Albemarle County Sheriff J.E. “Chip” Harding will soon be knocking on doors again.
Harding, a Republican, announced Tuesday his plans to seek re-election for the sheriff’s seat. He was first elected in 2007.
The sheriff said the first time he ran for office, he and his wife, Linda, would go out each night and knock on voters’ doors. They would then meet at the end of the street and count up committed votes.
“When I first ran for the office over four years ago, I stated [my] four primary goals,” Harding said. “Today I am proud that I can report that my team and I have accomplished or made substantive progress on all of them.”
No other candidates had thrown their hat into the race as of Tuesday.
Rachel Schoenewald, chairwoman of the Albemarle County GOP, said no other Republican candidates have expressed interest in the sheriff’s race. Calls and emails to the Albemarle County Democratic Party were not returned on Tuesday.
Harding said that in the last four years, he has grown the department’s volunteer staff into one of the largest in the state.
The Sheriff’s Office currently has 50 reserve deputies who volunteered more than 14,000 hours last year, Harding said.
Along with overseeing the department’s search and rescue and Project Lifesaver programs, volunteers also do a lot of other things that would otherwise have to be done by paid staff or not done at all.
“These volunteer reservists just amaze me every day,” Harding said. “[Volunteers] oversee our website, [provide] traffic control at parades and fundraising events and put on dozens of crime prevention and safety-related classes,” Harding said.
Harding also touted efforts to increase court security, continue department accreditation and create an inmate labor force to complete Charlottesville and county work projects.
It’s an effort Harding said he has worked on since coming to office and hopes to be only “weeks away” from having a final plan in place.
“We need to give incentives for non-violent inmates to come out and work because it would save us tax dollars,” Harding said. “We’re looking at proposing a way we can give [inmates] credit towards court fees and fines at minimum wage for every hour they work. That way government saves money and [inmates will] be able to get their driver’s license and be more likely to get employment when they get out [of jail].”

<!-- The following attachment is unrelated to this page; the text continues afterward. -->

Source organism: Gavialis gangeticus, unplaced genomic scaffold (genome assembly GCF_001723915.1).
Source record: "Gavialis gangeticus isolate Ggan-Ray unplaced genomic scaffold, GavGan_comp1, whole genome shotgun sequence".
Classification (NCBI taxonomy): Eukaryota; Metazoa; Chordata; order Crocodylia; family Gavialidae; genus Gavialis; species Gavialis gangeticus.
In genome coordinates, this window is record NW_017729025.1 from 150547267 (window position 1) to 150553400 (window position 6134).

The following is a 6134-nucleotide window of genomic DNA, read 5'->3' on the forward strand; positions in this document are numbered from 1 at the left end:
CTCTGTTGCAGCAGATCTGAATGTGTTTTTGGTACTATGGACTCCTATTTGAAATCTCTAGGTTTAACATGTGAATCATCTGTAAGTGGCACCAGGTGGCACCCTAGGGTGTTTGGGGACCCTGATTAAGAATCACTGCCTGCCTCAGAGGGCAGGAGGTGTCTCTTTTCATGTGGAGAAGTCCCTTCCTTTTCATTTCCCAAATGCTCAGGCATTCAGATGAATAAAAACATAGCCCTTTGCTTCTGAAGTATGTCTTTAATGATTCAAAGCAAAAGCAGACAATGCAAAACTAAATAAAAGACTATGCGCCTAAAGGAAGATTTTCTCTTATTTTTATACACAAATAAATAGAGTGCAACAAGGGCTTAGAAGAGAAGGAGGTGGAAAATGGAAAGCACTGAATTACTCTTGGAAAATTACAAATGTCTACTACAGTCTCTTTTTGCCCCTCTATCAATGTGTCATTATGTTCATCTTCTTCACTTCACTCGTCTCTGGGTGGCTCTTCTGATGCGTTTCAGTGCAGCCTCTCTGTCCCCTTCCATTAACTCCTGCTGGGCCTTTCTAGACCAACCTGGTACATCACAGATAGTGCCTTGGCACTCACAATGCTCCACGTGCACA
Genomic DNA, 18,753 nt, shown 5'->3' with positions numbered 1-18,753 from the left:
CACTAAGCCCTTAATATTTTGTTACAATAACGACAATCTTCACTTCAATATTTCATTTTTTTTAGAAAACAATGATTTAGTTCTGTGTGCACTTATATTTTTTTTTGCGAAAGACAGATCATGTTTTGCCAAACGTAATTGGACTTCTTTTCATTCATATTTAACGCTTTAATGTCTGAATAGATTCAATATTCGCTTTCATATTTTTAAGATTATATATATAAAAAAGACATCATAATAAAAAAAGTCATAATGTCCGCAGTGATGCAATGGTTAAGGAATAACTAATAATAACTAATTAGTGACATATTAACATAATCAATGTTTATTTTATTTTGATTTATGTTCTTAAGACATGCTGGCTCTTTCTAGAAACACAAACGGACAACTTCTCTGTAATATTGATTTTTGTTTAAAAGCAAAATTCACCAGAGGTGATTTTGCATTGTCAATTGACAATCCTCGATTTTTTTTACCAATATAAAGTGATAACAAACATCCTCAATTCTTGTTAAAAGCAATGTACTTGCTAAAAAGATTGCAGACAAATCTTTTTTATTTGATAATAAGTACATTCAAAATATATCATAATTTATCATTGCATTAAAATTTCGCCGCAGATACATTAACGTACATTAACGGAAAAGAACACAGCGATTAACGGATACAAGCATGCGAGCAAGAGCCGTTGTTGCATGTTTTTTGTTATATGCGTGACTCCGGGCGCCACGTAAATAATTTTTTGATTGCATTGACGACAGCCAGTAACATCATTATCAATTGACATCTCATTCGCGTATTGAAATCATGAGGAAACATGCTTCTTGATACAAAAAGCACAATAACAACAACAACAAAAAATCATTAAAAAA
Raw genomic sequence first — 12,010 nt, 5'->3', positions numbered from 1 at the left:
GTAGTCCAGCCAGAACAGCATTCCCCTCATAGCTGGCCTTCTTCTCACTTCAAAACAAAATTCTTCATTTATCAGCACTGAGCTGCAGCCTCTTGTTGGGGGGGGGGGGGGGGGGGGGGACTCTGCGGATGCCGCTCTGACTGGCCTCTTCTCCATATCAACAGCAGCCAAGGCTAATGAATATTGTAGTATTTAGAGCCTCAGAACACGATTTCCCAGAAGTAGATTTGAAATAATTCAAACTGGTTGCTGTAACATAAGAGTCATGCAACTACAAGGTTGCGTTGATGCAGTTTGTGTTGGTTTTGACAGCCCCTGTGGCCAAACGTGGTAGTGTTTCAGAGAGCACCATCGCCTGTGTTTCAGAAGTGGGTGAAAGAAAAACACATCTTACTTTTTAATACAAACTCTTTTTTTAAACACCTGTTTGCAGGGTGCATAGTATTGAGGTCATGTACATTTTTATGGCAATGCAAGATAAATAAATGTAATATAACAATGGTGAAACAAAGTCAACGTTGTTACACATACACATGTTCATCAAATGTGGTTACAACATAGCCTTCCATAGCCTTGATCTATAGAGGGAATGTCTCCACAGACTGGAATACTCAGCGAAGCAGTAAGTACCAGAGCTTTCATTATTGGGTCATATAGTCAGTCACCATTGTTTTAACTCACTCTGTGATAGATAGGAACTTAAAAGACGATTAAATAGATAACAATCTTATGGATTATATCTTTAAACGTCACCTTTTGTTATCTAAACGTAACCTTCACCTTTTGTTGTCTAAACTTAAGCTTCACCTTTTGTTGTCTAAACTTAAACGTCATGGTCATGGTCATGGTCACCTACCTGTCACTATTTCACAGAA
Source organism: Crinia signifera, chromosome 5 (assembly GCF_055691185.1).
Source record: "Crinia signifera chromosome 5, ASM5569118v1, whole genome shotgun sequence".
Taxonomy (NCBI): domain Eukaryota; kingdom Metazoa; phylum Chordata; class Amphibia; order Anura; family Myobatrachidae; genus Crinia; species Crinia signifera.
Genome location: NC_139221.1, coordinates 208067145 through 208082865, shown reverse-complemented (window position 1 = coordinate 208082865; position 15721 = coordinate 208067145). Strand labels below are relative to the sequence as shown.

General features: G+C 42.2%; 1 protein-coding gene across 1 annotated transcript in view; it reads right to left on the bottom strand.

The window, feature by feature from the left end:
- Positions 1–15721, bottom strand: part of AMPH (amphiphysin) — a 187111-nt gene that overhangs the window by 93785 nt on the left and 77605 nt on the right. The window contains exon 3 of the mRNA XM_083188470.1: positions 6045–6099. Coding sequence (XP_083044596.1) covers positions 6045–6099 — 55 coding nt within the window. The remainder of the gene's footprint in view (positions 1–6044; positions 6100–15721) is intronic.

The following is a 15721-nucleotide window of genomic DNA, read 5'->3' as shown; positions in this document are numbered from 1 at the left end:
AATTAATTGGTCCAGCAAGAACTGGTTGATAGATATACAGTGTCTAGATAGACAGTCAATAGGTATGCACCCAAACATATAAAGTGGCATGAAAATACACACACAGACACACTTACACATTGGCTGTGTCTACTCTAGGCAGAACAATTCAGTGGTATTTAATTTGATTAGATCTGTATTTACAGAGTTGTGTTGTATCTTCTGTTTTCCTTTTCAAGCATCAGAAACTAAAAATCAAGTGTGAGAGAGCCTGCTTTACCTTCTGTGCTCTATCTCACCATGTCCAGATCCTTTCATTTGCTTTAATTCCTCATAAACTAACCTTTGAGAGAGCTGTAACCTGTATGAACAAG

Harding said he has also established an Internet Crimes Against Children task force in his department and joined the Southern Virginia ICAC to help spread awareness and education.
He also talked about his efforts to promote DNA issues on both the state and national basis and his support of the Innocence Project, a national organization dedicated to exonerating wrongfully convicted people through DNA testing.
“I’ve had people come up and ask me ‘Sheriff, why do you want to get these guilty people out of jail?’” Harding said. “They don’t understand that we’re trying to get these innocent people out of jail. What DNA is doing is proving that in some cases people are innocent and in other times it reinforces the fact they are guilty.”
If re-elected, Harding said he will continue to build his department.
“We’ve got more to do,” Harding said. “There [are] always ways we can look at to get our reserve division to help the county and help what’s going on.”
Seated alongside Harding when he made the announcement Tuesday were former Sheriffs Edgar S. “Ed” Robb and Terry Hawkins, as well as several other retired law enforcement officers who have mentored Harding over the years.
The election is Nov. 8.